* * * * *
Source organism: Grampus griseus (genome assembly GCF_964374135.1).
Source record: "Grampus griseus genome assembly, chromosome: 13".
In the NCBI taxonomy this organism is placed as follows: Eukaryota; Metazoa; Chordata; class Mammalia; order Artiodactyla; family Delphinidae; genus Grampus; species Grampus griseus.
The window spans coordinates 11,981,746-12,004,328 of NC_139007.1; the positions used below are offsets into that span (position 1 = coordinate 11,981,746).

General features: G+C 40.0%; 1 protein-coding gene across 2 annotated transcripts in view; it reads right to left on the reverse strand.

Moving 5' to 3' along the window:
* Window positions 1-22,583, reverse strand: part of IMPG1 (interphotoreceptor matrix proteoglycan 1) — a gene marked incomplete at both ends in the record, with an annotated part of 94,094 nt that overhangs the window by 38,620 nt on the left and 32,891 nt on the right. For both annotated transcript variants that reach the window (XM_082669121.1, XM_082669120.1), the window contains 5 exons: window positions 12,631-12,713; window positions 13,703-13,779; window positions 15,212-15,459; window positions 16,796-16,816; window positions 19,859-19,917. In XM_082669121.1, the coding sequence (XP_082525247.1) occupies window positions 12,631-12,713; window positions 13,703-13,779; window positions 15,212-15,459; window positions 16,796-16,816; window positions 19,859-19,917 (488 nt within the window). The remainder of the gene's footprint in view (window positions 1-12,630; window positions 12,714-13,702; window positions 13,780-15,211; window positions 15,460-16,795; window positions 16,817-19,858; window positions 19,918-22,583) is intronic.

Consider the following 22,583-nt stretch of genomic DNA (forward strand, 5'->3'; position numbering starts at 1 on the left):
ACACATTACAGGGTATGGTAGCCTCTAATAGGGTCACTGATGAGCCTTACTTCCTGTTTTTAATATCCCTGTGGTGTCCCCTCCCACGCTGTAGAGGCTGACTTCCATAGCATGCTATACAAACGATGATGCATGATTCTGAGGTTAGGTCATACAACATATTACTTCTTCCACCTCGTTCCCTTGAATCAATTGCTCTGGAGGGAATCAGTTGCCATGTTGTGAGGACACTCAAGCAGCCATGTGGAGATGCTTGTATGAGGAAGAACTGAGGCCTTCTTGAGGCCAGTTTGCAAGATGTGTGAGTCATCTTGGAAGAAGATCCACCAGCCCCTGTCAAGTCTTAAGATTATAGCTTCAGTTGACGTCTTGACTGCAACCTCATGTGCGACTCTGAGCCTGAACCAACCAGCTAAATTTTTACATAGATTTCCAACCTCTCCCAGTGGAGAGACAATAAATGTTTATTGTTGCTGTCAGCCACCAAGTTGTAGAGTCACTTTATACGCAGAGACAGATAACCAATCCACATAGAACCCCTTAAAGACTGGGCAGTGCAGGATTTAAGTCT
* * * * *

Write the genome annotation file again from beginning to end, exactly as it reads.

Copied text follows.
Source organism: Grampus griseus (genome assembly GCF_964374135.1).
Source record: "Grampus griseus genome assembly, chromosome: 13".
In the NCBI taxonomy this organism is placed as follows: Eukaryota; Metazoa; Chordata; class Mammalia; order Artiodactyla; family Delphinidae; genus Grampus; species Grampus griseus.
The window spans coordinates 11,981,746-12,004,328 of NC_139007.1; the positions used below are offsets into that span (position 1 = coordinate 11,981,746).

General features: G+C 40.0%; 1 protein-coding gene across 2 annotated transcripts in view; it reads right to left on the reverse strand.

Moving 5' to 3' along the window:
* Window positions 1-22,583, reverse strand: part of IMPG1 (interphotoreceptor matrix proteoglycan 1) — a gene marked incomplete at both ends in the record, with an annotated part of 94,094 nt that overhangs the window by 38,620 nt on the left and 32,891 nt on the right. For both annotated transcript variants that reach the window (XM_082669121.1, XM_082669120.1), the window contains 5 exons: window positions 12,631-12,713; window positions 13,703-13,779; window positions 15,212-15,459; window positions 16,796-16,816; window positions 19,859-19,917. In XM_082669121.1, the coding sequence (XP_082525247.1) occupies window positions 12,631-12,713; window positions 13,703-13,779; window positions 15,212-15,459; window positions 16,796-16,816; window positions 19,859-19,917 (488 nt within the window). The remainder of the gene's footprint in view (window positions 1-12,630; window positions 12,714-13,702; window positions 13,780-15,211; window positions 15,460-16,795; window positions 16,817-19,858; window positions 19,918-22,583) is intronic.

Consider the following 22,583-nt stretch of genomic DNA (forward strand, 5'->3'; position numbering starts at 1 on the left):
ACACATTACAGGGTATGGTAGCCTCTAATAGGGTCACTGATGAGCCTTACTTCCTGTTTTTAATATCCCTGTGGTGTCCCCTCCCACGCTGTAGAGGCTGACTTCCATAGCATGCTATACAAACGATGATGCATGATTCTGAGGTTAGGTCATACAACATATTACTTCTTCCACCTCGTTCCCTTGAATCAATTGCTCTGGAGGGAATCAGTTGCCATGTTGTGAGGACACTCAAGCAGCCATGTGGAGATGCTTGTATGAGGAAGAACTGAGGCCTTCTTGAGGCCAGTTTGCAAGATGTGTGAGTCATCTTGGAAGAAGATCCACCAGCCCCTGTCAAGTCTTAAGATTATAGCTTCAGTTGACGTCTTGACTGCAACCTCATGTGCGACTCTGAGCCTGAACCAACCAGCTAAATTTTTACATAGATTTCCAACCTCTCCCAGTGGAGAGACAATAAATGTTTATTGTTGCTGTCAGCCACCAAGTTGTAGAGTCACTTTATACGCAGAGACAGATAACCAATCCACATAGAACCCCTTAAAGACTGGGCAGTGCAGGATTTAAGTCT